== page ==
Interview by Beth Kephart
Dan Weiss’s professional career began — fabulously — as a comic book editor. Teen-oriented fiction and nonfiction followed fast on comic heels — time spent running Scholastic’s Teen Age Book club in the late ’70s, for example, and the packaging of books such as Sweet Dreams and Sweet Valley High. A sequence of teen series ensued (do you remember Vampire Diaries?), and during Weiss’s pivotal editorial years, his daughter’s wide-ranging reading habits served as a literary touchstone. He kindly answered our questions.
PP: How did your experience at SparkNotes shape the way you see the world of books, and, indeed, the world at large?
Weiss: SparkNotes was a logical extension of my years publishing for teens and being the parent of kids in this demographic. High school adds many new pressures, and SparkNotes was a great aid. As for shaping my professional experience, it became clear that digital publishing — multi-platform, multi-format and interactive, plus conventional print — were powerful ways for kids to acquire content. I saw quickly that digital media was Gen Y’s preferred medium and more importantly, that digital didn’t necessarily cannibalize print but can be a complement in certain categories.
When Publishers Weekly reported your move to St. Martin’s back in November 2009, you were quoted as saying that Gen Y readers are “strikingly different from previous ones, both in their consumption and creation of content and media.” I wondered if you might expand on that, and if your perceptions of this generation of readers have changed over the last few years.
My feelings about Gen Y haven’t changed much over the last two years. Speaking in great generalities, this generation wants content immediately available and accessible, on multiple platforms and devices, with social applications providing increased immersion. And this demo is quickly becoming a very fast consumer of e-books, probably due to the penetration of smart phones and tablets rather than dedicated devices. They still love great stories, valuable and timely information that’s presented in easy to digest form. They still see themselves as a unique group of people with unique challenges and strengths. As a publisher, I try to appeal to this demo by offering content that reflects and enhances their lives.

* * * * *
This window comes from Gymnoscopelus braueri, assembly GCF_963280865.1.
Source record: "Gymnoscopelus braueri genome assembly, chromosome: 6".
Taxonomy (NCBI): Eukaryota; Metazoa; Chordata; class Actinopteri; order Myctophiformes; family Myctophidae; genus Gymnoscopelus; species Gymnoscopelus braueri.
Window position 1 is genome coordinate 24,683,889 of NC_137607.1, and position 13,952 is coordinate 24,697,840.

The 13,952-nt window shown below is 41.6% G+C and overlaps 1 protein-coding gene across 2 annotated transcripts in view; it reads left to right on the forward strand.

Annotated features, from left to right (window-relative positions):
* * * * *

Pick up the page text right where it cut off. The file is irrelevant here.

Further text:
You have made Gen Y a primary, though not exclusive, focus. Have other houses or editors joined you in this quest to publish for Gen Y? Which books have you loved publishing, and why?
I can’t speak for other houses, though I hear anecdotally that “new adult” is catching on as a phrase to describe 20-something lit. I’ve really enjoyed publishing the adult Sweet Valley books, Sweet Valley Confidential and the e-serial, The Sweet Life. It’s great to re-visit old, beloved characters as adults for adult readers. I’ve also really enjoyed publishing Getting Naked by Harlan Cohen, a sequel to his bestseller, The Naked Roommate. It’s a terrific, straightforward and very smart dating book that can really help lots of young adults with their romantic lives.
Has it been easy for these Gen Y titles to find their readerships? Do they have to be marketed differently?
Finding a readership is tough; there’s no “new adult” shelf and finding anything online is a big challenge. However, we use digital media almost exclusively to find our readers and there are, fortunately, lots of blogs, sites and reviewers who seem to relate and will often promote our titles. But it is a challenge.
In that same PW story cited above, you spoke of your interest in working experimentally with several kinds of formats and different media. What “experimental” projects have emerged in the past few years that have excited you, and what have these books taught you about emerging media? What kinds of stories best live within what kinds of formats?
I’ve been publishing e-serials; these are series of novella-length episodes that are analogous to a season of TV. Think “The Good Wife” or “Melrose Place.” What’s been great is publishing weekly — and watching reader reactions as the serial unfolds. Sometimes we are delighted and sometimes chagrined. We’re also experimenting with ways of re-purposing the serials, for example, in paperback bindups, for those who prefer print. We see these as standalone works, as well as possibly sequels and prequels to existing works. The dramatic shape of serials is pretty tricky and we’ve learned a lot about what works, dramatically, and what doesn’t. We are still experimenting with categories. So far we’ve published historical romance, but we’ll publish YA, erotica and mystery over the next six months. I think Gen Y will enjoy reading serials — episodes are short, can be read on their smartphones or tablets on a bus or subway and have propulsive plots that will feel like TV.
What’s next? It’s a secret!